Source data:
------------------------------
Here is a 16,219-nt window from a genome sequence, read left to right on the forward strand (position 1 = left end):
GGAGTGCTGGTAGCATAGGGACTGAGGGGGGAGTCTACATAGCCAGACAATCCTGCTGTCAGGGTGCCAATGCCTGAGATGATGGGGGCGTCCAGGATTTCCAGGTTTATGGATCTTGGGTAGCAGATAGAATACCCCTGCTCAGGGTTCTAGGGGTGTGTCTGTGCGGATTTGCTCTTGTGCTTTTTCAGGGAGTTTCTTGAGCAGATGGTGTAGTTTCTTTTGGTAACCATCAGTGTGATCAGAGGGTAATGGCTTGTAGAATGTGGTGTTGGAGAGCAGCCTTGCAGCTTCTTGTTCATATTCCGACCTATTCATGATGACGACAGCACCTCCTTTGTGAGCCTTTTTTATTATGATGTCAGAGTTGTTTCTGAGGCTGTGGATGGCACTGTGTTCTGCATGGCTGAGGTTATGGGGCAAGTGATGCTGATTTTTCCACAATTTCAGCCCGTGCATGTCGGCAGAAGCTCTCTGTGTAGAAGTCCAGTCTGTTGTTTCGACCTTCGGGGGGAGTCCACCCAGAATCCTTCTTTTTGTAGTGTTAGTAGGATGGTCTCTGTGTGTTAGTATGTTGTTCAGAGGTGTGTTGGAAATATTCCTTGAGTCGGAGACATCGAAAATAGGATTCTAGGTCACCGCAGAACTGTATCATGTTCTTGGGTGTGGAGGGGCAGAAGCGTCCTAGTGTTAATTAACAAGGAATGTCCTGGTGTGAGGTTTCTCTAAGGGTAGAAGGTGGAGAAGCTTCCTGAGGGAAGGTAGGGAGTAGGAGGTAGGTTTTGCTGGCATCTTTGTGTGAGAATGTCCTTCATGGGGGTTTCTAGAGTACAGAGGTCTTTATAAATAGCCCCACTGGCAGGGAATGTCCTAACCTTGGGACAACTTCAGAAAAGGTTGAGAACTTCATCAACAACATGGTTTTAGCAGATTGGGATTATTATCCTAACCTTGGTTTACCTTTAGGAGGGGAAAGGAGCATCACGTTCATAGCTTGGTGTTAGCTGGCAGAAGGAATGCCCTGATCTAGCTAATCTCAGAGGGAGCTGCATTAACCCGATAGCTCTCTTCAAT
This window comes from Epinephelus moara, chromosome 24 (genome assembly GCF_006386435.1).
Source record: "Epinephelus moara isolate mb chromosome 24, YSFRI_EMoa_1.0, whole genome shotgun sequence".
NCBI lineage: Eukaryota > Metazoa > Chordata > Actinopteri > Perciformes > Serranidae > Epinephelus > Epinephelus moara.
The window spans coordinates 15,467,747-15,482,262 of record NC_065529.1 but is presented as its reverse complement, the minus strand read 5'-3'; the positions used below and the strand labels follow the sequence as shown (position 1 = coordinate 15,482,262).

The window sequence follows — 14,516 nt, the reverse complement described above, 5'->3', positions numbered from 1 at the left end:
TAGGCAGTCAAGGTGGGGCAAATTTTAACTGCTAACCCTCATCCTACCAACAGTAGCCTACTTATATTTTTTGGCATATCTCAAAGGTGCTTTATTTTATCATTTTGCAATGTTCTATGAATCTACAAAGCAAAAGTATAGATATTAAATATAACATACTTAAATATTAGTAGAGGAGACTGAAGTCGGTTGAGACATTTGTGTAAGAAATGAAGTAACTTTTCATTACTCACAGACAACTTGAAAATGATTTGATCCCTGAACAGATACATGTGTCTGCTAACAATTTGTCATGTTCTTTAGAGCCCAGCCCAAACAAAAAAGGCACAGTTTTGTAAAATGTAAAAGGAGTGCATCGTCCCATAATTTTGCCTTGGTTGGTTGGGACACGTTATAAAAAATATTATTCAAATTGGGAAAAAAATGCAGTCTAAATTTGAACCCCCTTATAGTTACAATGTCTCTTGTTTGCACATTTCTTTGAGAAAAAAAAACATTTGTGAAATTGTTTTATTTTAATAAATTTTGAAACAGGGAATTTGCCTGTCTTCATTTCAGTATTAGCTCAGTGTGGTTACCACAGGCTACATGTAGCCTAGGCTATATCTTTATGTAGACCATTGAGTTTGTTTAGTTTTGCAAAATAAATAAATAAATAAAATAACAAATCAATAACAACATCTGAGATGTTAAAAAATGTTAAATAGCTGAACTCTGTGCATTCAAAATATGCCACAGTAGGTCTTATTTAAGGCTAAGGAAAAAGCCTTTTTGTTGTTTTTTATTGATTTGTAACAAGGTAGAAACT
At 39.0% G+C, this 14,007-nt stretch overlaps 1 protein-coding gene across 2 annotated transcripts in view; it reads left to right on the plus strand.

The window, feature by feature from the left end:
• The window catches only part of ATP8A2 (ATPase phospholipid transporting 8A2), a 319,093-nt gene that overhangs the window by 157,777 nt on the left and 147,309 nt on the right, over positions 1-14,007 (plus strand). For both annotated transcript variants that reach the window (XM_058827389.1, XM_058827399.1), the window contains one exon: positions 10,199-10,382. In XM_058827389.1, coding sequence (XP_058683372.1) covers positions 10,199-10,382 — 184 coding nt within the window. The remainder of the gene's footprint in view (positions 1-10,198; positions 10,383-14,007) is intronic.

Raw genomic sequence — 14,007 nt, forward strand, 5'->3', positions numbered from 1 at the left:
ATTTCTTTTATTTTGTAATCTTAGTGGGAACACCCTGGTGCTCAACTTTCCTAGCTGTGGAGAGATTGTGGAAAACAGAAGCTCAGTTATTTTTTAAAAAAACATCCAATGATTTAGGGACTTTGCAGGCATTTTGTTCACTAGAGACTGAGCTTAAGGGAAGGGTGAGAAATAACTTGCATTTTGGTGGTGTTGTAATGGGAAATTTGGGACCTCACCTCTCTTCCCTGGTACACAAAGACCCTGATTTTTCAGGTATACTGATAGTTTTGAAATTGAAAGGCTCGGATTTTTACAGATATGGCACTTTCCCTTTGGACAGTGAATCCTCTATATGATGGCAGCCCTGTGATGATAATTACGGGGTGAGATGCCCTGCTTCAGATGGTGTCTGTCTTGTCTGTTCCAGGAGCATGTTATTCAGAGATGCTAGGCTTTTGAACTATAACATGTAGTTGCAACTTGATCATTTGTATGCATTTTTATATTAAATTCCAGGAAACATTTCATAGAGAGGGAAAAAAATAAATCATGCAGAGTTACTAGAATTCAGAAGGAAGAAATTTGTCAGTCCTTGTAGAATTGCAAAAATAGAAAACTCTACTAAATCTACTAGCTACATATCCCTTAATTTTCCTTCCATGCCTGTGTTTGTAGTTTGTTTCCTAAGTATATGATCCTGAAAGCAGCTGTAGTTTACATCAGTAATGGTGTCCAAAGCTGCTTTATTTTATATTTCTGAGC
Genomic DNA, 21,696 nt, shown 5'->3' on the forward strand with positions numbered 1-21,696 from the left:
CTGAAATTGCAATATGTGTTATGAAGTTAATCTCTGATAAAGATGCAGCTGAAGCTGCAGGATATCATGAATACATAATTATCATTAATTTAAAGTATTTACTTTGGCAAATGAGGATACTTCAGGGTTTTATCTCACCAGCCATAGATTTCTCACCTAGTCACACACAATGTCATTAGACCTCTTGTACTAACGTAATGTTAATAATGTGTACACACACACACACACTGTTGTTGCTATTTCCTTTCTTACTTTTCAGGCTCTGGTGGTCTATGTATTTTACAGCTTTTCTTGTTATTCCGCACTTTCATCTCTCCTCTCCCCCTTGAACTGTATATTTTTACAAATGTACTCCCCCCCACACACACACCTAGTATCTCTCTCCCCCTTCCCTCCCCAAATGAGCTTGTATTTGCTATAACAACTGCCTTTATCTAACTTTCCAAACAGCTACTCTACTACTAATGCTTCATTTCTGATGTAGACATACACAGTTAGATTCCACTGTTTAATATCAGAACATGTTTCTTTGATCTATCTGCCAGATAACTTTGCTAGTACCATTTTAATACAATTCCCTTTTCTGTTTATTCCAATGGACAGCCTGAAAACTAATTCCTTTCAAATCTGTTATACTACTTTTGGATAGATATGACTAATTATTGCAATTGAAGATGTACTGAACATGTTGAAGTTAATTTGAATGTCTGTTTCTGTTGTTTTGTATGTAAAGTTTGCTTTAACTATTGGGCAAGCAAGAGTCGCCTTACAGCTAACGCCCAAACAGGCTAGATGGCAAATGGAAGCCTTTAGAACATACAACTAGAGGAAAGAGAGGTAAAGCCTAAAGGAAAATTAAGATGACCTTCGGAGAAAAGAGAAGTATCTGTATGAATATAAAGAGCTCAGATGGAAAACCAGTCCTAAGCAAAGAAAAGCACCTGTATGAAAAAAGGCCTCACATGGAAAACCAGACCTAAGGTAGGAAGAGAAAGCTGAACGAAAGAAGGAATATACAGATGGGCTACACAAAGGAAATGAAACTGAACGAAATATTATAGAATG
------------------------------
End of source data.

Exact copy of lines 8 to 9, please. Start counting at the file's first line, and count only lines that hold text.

TAGGCAGTCAAGGTGGGGCAAATTTTAACTGCTAACCCTCATCCTACCAACAGTAGCCTACTTATATTTTTTGGCATATCTCAAAGGTGCTTTATTTTATCATTTTGCAATGTTCTATGAATCTACAAAGCAAAAGTATAGATATTAAATATAACATACTTAAATATTAGTAGAGGAGACTGAAGTCGGTTGAGACATTTGTGTAAGAAATGAAGTAACTTTTCATTACTCACAGACAACTTGAAAATGATTTGATCCCTGAACAGATACATGTGTCTGCTAACAATTTGTCATGTTCTTTAGAGCCCAGCCCAAACAAAAAAGGCACAGTTTTGTAAAATGTAAAAGGAGTGCATCGTCCCATAATTTTGCCTTGGTTGGTTGGGACACGTTATAAAAAATATTATTCAAATTGGGAAAAAAATGCAGTCTAAATTTGAACCCCCTTATAGTTACAATGTCTCTTGTTTGCACATTTCTTTGAGAAAAAAAAACATTTGTGAAATTGTTTTATTTTAATAAATTTTGAAACAGGGAATTTGCCTGTCTTCATTTCAGTATTAGCTCAGTGTGGTTACCACAGGCTACATGTAGCCTAGGCTATATCTTTATGTAGACCATTGAGTTTGTTTAGTTTTGCAAAATAAATAAATAAATAAAATAACAAATCAATAACAACATCTGAGATGTTAAAAAATGTTAAATAGCTGAACTCTGTGCATTCAAAATATGCCACAGTAGGTCTTATTTAAGGCTAAGGAAAAAGCCTTTTTGTTGTTTTTTATTGATTTGTAACAAGGTAGAAACT
At 39.0% G+C, this 14,007-nt stretch overlaps 1 protein-coding gene across 2 annotated transcripts in view; it reads left to right on the plus strand.